From the April 10, 1998 edition of the Bulletin

Refinements to Roster, Protocols Delay Worker Cancer Assessment

The assessment that the U.S. Department of Energy (DOE) has initiated with the New York State Cancer Registry to look at the incidence of cancer among BNL employees, past and present, is on target for completion by the end of the summer.

Cliff Strader, an epidemiologist in DOE’s Office of Epidemiologic Studies (OES), came to BNL last January 29, to participate in employee briefings about the assessment. In devising the protocols for the assessment, OES staffers conferred with Laboratory and DOE personnel at Brookhaven. Strader also worked with BNL’s Human Resources (HR) Division to create a computerized database of all of BNL’s current and former employees, who number over 21,200.

Although the original plan was to forward the roster to the Cancer Registry shortly after the meetings and to have results of the assessment early this summer, Strader now expects to send the roster to the Cancer Registry in May.

He explained that three factors have contributed to the delay. First, at the January meetings, some employees expressed concern about their names’ being included on the roster. So, the submittal was delayed at least two weeks to give employees who wished to have their names removed from the roster time to follow through.

One employee did not want to participate, Strader said, and that individual’s record will be removed from the roster before it is sent to the Cancer Registry.

During this period, Strader also began a quality review of the roster, which was the second contributing factor to the delay. “I found a number of possible typos and logic errors, that needed to be double-checked,” he said. For example, Strader noticed what seemed like an unusually high number of employees born in the 1800s. He included that as one of the queries that he has sent to HR, but it turned out that no error had been made: When BNL started up in 1947, many of the new hires were in their 50s and60s, and so would have been born at the end of the previous century. Some of Strader’s other concerns, however, require more work on HR’s part. But Strader says the double-checking is important because, “before we send the roster to the Registry, we want it to be as free from errors as we can make it.”

The third factor contributing to the delay arose from concerns about the assessment’s protocol that were raised by two outside organizations. On March 4, DOE’s on-site Brookhaven Group received a letter from Standing for Truth About Radiation (STAR) asking for an independent review of the protocol. DOE agreed to delay the beginning of the assessment until March 31, to permit the review.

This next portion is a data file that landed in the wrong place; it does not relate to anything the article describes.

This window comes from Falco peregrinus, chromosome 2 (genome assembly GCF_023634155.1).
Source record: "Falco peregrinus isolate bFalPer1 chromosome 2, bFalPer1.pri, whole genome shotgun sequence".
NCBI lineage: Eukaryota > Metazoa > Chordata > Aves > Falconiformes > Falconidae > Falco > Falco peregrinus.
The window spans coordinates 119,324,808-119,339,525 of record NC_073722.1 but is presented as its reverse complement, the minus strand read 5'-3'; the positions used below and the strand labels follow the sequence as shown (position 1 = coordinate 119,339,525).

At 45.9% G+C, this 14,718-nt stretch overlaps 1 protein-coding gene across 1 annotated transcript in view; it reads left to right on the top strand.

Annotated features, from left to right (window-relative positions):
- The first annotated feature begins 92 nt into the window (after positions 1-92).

By March 31, DOE had received two sets of comments, one from STAR and one from the Community Alliance for Laboratory Accountability (CALA), an umbrella group of 28 local organizations, including STAR, which was formed in January.

“Their reviews of the protocol seem to reflect the desire for a full study,” Strader said, “and this protocol was clearly not designed to be a full analytical study. That’s because, while DOE can choose to conduct limited, short-term rate assessments on its own, major epidemiologic studies of the DOE work force are selected and conducted independently by the Centers for Disease Control (CDC) and Prevention’s National Institute for Occupational Safety and Health [NIOSH] to ensure the independence of the studies and their results.”

To this end, he explained, DOE has a memorandum of understanding with CDC and funds CDC to conduct full epidemiologic studies of exposures and health outcomes at DOE sites.

Thus, Strader said, “a study such as the one recommended by STAR and CALA would be performed by our counterparts at NIOSH or by a grantee or contractor selected by them as part of its overall health research program at DOE sites conducted under the memorandum of understanding. Should NIOSH undertake a full study, DOE will cooperate fully to facilitate the research and provide any assistance it can to ensure that workers, the community and other stakeholders are provided with the study results in a timely manner.”

As to the recommendations made by CALA and STAR, Strader acknowledged, “Some of their recommendations are feasible for the cancer rate assessment so we are incorporating them into the protocol.” For example, the protocol is being revised to have the Cancer Registry look at the relationship between cancer rates and duration of employment; compare cancer rates at BNL separately with Suffolk and Nassau Counties, rather than combining both counties for the comparison; and explicitly incorporate additional cancer types for analysis 

As to that last point, Strader said, “Some confusion may have arisen because we presented a recommended minimum list of cancers that have been identified as strongly associated with radiation exposure, but we fully expect the analysis to examine all cancer types if there are enough cases to permit analysis. That determination will have to be made by Cancer Registry staff based on their direct experience with identifying cases from their computerized database.”

This past Wednesday, April 8, Dean Helms, Executive Manager of the Brookhaven Group, met with the full membership of CALA and STAR, to fill them in on how their concerns are being addressed.

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